“Once more, homeward bound, I sat upon the cabin-roof of the Oki-Saigo--
this time happily unencumbered by watermelons--and tried to explain to
myself the feeling of melancholy with which I watched those wild island-
coasts vanishing over the pale sea into the white horizon. No doubt it
was inspired partly by the recollection of kindnesses received from many
whom I shall never meet again; partly, also, by my familiarity with the
ancient soil itself, and remembrance of shapes and places: the long blue
visions down channels between islands--the faint grey fishing hamlets
hiding in stony bays--the elfish oddity of narrow streets in little
primitive towns--the forms and tints of peak and vale made lovable by
daily intimacy--the crooked broken paths to shadowed shrines of gods
with long mysterious names--the butterfly-drifting of yellow sails out
of the glow of an unknown horizon. Yet I think it was due much more to a
particular sensation in which every memory was steeped and toned, as a
landscape is steeped in the light and toned in the colours of the
morning: the sensation of conditions closer to Nature's heart, and
farther from the monstrous machine-world of Western life than any into
which I had ever entered north of the torrid zone. And then it seemed to
me that I loved Oki--in spite of the cuttlefish--chiefly because of
having felt there, as nowhere else in Japan, the full joy of escape from
the far-reaching influences of high-pressure civilization--the delight
of knowing one's self, in Dozen at least, well beyond the range of
everything artificial in human existence.”
- Lafcardio Hearn, Glimpse’s of Unfamiliar Japan
My journey to Oki was a culturally rich experience. It was my first time to venture out to the islands surround the mainland of Japan, and of all the places I could have gone, I picked one of the most remote and cultural distinct places in the country.
Once the 'islands of exile' in the 7th century to the 12th century, Oki continues to be isolated from the mainland, a place few Japanese have ever ventured. This isolation and preserved culturally rich traditions, such as Ama-cho’s Kinya Moniya Dance, and the famous dried quid that came be see hanging from the windows of local shops.
Very few things are imported from the mainland, due to cost and also the desire for self-sufficiency. There are no convenient stores, and almost all businesses are local. The building are made from wood, on islands where trees are abundant and importing raw materials would be costly.
The Oki Three-Day Walk is what I would call “athletic tourism.” This is a form of tourism that focuses on physical activity, but the highlight is actually being in the exotic place. In other words, you get a good workout, but it is still not so rigorous that you can’t enjoy the scenery.
Although I never participated in an organized walk, run, marathon, or any kind of athletic event, I observed some characteristics in the event style and participants that I feel are very different from my home country.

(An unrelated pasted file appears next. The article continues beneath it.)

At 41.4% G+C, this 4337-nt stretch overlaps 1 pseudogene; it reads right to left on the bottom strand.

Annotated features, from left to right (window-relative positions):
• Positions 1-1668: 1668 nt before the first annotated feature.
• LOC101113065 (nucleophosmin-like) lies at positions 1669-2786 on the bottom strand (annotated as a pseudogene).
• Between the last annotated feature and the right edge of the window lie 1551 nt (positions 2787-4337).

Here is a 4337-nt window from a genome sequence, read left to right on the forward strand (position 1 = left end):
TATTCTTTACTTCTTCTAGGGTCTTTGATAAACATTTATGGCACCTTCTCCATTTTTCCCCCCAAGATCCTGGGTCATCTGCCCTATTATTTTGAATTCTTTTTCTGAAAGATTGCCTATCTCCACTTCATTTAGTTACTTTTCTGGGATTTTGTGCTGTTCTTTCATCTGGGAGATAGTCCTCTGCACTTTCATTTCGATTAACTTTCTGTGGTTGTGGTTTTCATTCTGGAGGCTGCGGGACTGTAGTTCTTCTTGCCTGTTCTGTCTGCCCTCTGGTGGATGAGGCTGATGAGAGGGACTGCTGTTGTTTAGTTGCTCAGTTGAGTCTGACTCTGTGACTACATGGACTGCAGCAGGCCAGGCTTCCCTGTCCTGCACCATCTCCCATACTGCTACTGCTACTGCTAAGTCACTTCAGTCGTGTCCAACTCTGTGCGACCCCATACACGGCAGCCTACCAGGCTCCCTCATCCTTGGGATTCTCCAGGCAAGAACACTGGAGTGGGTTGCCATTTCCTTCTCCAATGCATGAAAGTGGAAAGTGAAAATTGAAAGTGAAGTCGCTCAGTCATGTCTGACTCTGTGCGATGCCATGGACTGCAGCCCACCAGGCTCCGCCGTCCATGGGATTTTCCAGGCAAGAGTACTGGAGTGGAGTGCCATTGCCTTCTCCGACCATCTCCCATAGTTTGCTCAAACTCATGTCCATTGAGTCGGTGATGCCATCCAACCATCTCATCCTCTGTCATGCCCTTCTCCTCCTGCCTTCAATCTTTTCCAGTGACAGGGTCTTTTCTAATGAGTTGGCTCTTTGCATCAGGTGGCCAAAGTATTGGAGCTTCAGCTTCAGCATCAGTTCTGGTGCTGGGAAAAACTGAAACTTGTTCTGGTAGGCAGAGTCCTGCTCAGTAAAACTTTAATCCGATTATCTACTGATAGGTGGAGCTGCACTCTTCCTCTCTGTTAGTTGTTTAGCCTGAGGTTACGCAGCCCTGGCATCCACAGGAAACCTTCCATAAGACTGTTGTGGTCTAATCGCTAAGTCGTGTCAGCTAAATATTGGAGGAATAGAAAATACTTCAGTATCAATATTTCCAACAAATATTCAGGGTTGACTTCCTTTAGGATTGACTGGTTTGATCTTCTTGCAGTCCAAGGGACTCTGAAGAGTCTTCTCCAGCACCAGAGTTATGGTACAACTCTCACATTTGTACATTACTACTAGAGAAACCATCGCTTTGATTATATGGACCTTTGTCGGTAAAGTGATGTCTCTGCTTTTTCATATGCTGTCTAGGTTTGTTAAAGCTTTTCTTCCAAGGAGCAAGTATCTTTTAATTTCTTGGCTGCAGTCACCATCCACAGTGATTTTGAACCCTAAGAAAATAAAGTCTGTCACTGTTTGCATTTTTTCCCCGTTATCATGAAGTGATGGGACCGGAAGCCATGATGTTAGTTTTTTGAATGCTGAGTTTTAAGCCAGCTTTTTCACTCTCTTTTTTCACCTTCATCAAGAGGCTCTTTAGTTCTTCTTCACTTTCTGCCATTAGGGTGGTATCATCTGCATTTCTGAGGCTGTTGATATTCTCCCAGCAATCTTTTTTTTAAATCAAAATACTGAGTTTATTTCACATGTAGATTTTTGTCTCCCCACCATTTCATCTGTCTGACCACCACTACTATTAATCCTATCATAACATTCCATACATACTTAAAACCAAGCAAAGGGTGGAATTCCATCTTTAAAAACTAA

One very noticeable difference was the way women dressed. Although it was over 30 degrees, women covered every inch of their bodies. They wore long pants, long sleeved shirts, gloves, and wide-brimmed hats with detachable veils that draped over the face leaving only the eyes uncovered, as a niqab does. These clothes were not worn out of modesty, but rather to protect the skin from exposure to sunlight. Being pale is still the ideal for women, and they take extreme measures to ensure that not one part of their bodies are exposed to direct sunlight. This is very different from America, where women wear shorts and tank tops when the workout, whether or not they care about tanning. I too would rather just apply sunscreen than walk 60 K underneath a sheet.
|Hats, long sleeves, and gloves in 100-degree heat|
|Back view of the Japanese face veil|
Another interesting cultural item is the ubiquitous towel. Long narrow towels printed with the event logo are typically given out at every kind of athletic event. Businesses may also have their own printed towels to give to customers on special occasions. In America, these would be called “hand-towels” and we would use them exclusively in the bathroom after washing our hands. In Japan, they are worn like a fashion accessory. Most people wear the towels around their necks to absorb sweat, or they may tie them around their heads like a bandana. At concerts, people in the audience swing their towels in the air like helicopters. There is no escaping the towel.
|Towel in the package|
Eating a Japanese bento everyday was also a delight. In America, if lunch were provided at such an event, it would doubtlessly be a sandwich, salad, or tortilla wrap. I dreaded company lunches and picnics in America for fear of these tasteless wraps. In Japan, lunch is always a bento, and it is also always delicious. There is always a healthy mix of meat, vegetables, and rice, with plenty of different flavors to keep the taste buds entertained.
Lastly, I will say that Japanese service really is unparalleled in the world. This extends beyond the expected demeanor and assistance of event staff. Superior service and hospitality can be seen throughout the community. Residents of the islands sat outside on their porches to wave and greet us as we walked past. Restaurants opened their doors to give us free cold tea and miso soup along the way. Rather than being merely tourists, we were treated as guests.
When the ferry departs Oki, local residents bid goodbye in a unique way. Colorfully streamers are affixed to the edge of the ship, and they slowly unravel, like a rainbow coming undone in the sky. From the ship’s deck we can see through the colorful streamers to the people on the coastline waving goodbye.
|Colorful streamers fly from the boat's deck|